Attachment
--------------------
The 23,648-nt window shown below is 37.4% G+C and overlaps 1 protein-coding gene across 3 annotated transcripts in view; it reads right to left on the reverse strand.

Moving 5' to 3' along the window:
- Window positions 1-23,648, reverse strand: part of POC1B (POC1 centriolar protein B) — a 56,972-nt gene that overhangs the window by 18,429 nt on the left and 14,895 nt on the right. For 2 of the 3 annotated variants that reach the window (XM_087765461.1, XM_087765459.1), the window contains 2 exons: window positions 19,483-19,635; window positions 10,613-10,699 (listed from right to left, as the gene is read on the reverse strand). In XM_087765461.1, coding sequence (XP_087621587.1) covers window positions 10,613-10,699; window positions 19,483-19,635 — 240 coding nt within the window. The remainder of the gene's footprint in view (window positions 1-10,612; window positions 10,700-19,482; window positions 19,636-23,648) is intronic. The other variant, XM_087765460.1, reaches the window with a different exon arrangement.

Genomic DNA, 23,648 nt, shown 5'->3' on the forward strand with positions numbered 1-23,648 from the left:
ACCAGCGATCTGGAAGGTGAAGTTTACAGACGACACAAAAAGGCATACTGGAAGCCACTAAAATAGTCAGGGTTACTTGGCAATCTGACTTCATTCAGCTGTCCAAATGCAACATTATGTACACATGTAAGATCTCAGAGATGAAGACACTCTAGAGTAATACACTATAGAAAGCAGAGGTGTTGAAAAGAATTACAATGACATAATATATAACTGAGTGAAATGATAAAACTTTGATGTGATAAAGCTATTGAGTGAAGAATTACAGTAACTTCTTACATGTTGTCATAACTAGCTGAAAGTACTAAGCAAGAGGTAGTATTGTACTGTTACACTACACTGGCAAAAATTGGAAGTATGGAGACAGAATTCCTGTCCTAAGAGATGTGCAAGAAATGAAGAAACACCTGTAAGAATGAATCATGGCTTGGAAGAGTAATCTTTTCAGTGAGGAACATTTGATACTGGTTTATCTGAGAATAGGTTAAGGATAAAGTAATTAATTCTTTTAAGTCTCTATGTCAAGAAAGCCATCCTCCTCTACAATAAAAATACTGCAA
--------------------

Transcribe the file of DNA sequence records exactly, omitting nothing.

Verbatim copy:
The 23,648-nt window shown below is 37.4% G+C and overlaps 1 protein-coding gene across 3 annotated transcripts in view; it reads right to left on the reverse strand.

Moving 5' to 3' along the window:
- Window positions 1-23,648, reverse strand: part of POC1B (POC1 centriolar protein B) — a 56,972-nt gene that overhangs the window by 18,429 nt on the left and 14,895 nt on the right. For 2 of the 3 annotated variants that reach the window (XM_087765461.1, XM_087765459.1), the window contains 2 exons: window positions 19,483-19,635; window positions 10,613-10,699 (listed from right to left, as the gene is read on the reverse strand). In XM_087765461.1, coding sequence (XP_087621587.1) covers window positions 10,613-10,699; window positions 19,483-19,635 — 240 coding nt within the window. The remainder of the gene's footprint in view (window positions 1-10,612; window positions 10,700-19,482; window positions 19,636-23,648) is intronic. The other variant, XM_087765460.1, reaches the window with a different exon arrangement.

Genomic DNA, 23,648 nt, shown 5'->3' on the forward strand with positions numbered 1-23,648 from the left:
ACCAGCGATCTGGAAGGTGAAGTTTACAGACGACACAAAAAGGCATACTGGAAGCCACTAAAATAGTCAGGGTTACTTGGCAATCTGACTTCATTCAGCTGTCCAAATGCAACATTATGTACACATGTAAGATCTCAGAGATGAAGACACTCTAGAGTAATACACTATAGAAAGCAGAGGTGTTGAAAAGAATTACAATGACATAATATATAACTGAGTGAAATGATAAAACTTTGATGTGATAAAGCTATTGAGTGAAGAATTACAGTAACTTCTTACATGTTGTCATAACTAGCTGAAAGTACTAAGCAAGAGGTAGTATTGTACTGTTACACTACACTGGCAAAAATTGGAAGTATGGAGACAGAATTCCTGTCCTAAGAGATGTGCAAGAAATGAAGAAACACCTGTAAGAATGAATCATGGCTTGGAAGAGTAATCTTTTCAGTGAGGAACATTTGATACTGGTTTATCTGAGAATAGGTTAAGGATAAAGTAATTAATTCTTTTAAGTCTCTATGTCAAGAAAGCCATCCTCCTCTACAATAAAAATACTGCAA